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# What You Need to Know About GMAT Exponents

Exponents are among the common algebra concepts that you can expect to encounter on the GMAT quantitative section — primarily on problem solving questions, but occasionally on data sufficiency questions as well.

Definition: An exponent, or power, refers to the number of times a number (called the base) is used as a factor, i.e. the number of times it has been multiplied by itself.

For example, in the number 23, the base is 2 and the exponent is 3. This means that 2 is multiplied by itself three times. Thus, 23 = 2*2*2 = 8.

### Foundational GMAT Exponent Rules

The GMAT often tests your ability to manipulate exponents and combine them or separate them in order to simplify an algebraic expression, solve for a variable, combine or simplify polynomials, or simply find a resulting number. Make sure you learn these core exponent rules that will enable you to solve anything the GMAT throws at you involving exponents:

Rule 1: You cannot combine bases or exponents when adding or subtracting terms.

Ex.1: a3 + b3 does not equal (a + b)3

Ex.2: a2 + a3 does not equal a(2 + 3)

Rule 2: You can combine bases when multiplying or dividing terms, provided the exponents are the same. Simply multiply or divide the bases.

Ex.1: a3 * b3 = (a*b)3

Ex.2: a3 / b3 = (a/b)3

Rule 3: You can combine exponents when multiplying or dividing terms, provided the bases are the same. Simply add the exponents in the case of multiplication and subtract the exponents in the case of division.

Ex.1: a2 * a3 = a(2+3) = a5

Ex.2: a5 / a2 = a(5-2) = a3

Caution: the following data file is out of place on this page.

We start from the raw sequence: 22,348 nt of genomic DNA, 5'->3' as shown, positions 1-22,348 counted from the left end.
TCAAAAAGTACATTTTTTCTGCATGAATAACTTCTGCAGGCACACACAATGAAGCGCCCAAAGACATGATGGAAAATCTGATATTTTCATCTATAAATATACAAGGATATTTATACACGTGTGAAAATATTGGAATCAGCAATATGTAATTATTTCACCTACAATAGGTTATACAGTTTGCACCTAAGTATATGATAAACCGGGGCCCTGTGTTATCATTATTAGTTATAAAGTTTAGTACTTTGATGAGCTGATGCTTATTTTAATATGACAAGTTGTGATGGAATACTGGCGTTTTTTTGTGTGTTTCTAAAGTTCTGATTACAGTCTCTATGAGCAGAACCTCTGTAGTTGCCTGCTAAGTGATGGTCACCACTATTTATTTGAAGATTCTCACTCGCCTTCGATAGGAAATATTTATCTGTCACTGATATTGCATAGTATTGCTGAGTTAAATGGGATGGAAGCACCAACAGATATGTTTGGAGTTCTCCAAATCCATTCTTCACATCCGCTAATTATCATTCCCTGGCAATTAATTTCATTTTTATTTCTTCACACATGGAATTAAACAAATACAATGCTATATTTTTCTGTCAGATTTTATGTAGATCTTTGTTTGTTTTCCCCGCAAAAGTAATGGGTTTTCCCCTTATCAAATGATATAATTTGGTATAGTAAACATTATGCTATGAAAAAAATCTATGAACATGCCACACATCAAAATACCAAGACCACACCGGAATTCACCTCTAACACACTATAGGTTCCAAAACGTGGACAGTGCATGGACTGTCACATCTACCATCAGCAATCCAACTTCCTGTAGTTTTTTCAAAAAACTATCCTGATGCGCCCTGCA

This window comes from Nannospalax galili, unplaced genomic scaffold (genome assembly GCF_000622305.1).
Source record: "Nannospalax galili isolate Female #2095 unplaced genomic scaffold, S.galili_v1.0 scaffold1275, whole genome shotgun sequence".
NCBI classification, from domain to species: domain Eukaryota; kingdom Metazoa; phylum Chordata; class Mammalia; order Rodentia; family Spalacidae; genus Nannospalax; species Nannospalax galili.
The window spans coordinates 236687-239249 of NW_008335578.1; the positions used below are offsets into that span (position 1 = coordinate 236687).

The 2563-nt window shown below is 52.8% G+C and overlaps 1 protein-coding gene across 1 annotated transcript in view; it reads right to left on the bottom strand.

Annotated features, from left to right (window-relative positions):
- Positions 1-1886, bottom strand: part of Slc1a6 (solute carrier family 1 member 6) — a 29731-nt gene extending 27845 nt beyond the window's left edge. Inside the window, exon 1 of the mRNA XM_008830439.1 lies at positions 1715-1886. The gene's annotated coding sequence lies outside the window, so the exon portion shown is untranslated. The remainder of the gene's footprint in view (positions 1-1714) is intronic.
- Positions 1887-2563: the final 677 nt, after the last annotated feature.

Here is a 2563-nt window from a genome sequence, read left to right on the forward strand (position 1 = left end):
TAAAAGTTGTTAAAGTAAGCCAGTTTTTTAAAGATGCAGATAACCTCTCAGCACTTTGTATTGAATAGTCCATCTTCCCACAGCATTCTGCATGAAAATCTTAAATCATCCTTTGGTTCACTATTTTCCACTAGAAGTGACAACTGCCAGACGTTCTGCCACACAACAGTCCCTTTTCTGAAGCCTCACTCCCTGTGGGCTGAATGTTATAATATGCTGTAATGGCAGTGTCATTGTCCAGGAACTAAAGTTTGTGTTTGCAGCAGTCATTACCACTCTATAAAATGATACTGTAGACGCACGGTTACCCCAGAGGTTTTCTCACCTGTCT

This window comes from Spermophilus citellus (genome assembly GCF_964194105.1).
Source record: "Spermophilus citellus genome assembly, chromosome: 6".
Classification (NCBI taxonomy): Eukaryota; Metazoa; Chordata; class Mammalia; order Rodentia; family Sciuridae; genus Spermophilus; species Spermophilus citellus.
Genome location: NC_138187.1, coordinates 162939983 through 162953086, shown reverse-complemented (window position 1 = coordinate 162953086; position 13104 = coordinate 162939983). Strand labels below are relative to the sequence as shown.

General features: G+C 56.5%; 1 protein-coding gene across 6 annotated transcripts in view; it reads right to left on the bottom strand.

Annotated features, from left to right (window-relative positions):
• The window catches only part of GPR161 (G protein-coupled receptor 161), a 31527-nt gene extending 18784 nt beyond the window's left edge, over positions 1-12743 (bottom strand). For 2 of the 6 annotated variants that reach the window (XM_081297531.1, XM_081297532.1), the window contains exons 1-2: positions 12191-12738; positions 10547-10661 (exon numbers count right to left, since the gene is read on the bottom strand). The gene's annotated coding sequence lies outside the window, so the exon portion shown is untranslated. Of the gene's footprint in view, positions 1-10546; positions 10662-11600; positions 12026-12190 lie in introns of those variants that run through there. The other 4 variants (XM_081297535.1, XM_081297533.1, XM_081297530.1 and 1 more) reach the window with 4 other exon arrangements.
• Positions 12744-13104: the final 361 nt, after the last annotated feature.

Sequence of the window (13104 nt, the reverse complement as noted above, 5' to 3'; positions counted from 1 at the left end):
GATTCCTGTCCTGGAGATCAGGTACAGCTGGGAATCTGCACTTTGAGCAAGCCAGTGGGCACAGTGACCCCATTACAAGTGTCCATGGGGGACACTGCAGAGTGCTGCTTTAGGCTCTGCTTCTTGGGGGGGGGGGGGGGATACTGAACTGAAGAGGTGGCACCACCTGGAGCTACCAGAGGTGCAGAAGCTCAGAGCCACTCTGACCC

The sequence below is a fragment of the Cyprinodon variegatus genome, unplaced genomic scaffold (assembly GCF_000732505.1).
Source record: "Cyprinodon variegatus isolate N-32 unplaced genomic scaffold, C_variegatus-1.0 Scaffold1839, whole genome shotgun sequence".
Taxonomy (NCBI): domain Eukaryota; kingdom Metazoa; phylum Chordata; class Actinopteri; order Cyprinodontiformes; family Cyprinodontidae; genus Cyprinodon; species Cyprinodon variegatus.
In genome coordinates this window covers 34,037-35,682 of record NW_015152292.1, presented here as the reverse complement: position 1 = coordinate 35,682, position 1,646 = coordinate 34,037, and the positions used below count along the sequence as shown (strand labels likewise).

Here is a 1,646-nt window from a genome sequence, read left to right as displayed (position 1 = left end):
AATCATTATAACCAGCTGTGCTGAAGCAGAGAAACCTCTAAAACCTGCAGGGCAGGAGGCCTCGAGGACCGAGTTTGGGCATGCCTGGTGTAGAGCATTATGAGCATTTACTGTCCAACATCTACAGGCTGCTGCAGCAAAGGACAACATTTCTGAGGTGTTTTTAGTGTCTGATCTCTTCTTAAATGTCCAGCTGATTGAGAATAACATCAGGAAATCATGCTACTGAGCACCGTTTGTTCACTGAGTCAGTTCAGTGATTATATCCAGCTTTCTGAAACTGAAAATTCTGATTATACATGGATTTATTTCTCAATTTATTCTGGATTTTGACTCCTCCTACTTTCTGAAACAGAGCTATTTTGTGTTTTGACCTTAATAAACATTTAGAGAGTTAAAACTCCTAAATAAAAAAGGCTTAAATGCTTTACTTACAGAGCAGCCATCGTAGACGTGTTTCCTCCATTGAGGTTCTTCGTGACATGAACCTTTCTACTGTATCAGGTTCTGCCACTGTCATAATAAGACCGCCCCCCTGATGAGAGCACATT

Rule 4: When raising an exponential number to a power, multiply exponents.

Ex.1: (a2)3 = a(2*3) = a6

Rule 5: Any number raised to the first power equals itself.

Thus, a1 = a

Rule 6: Any number raised to the zero power equals one.

Thus, a0 = 1

Rule 7: With negative exponents, take the inverse of the number and change the negative exponent to a positive one.

Ex.1: 3-2 = 1/32 = 1/9

Ex.2: 1/3-2 = 32 = 9

### Exponent Trick: When in doubt, write it out!

“When in doubt, write it out!” is a saying that I use all the time with my students. It’s a helpful reminder that if you’re ever looking at an exponent problem and you can’t remember what the rules say to do, simply write out verbatim what the exponent is telling you.

For example, with something like (a2)3, you may forget the rule and think to yourself, “Shoot! Do I add the exponents? Or multiply them? I forget!” Simply write out what it’s telling you. Technically, it’s telling you to take a2 and multiply it by itself three times. Of course, a2 itself is simply a*a. Thus, the problem is telling you that you’re taking (a*a) and multiplying it by itself three times, or (a*a)(a*a)(a*a) which = a*a*a*a*a*a which is 6 a’s, or a6.

That’s the same outcome as if you remembered the rule, but it’s a fool-proof way to ensure that you don’t make a careless error on test day.

It’s also a useful trick on more difficult exponent problems, as illustrated in this graphic on the right. Many students mistakenly think that (x+y)2 = x2 + y2, but of course if you write out exactly what’s going on,  which is that technically you’re multiplying (x+y) by itself, you’ll discover that there’s actually a middle term of 2xy as well and avoid the common trap that the test makers are hoping you fall into.

So remember, “When in doubt, write it out!”

### On the GMAT

You can think of the rules above as foundational tools that will enable you to solve more difficult GMAT exponent questions. You may need to be creative and combine several of the rules within the same question to solve it. Consider this example:

Question: If (1/5)m * (1/4)18 = 1/(2*1035), then m =

(A) 17
(B) 18
(C) 34
(D) 35
(E) 36

Give it a try and see how you do. Once you’re done check out this solution video that introduces another advanced GMAT exponent concept about solving for a variable when the variable is in the exponent: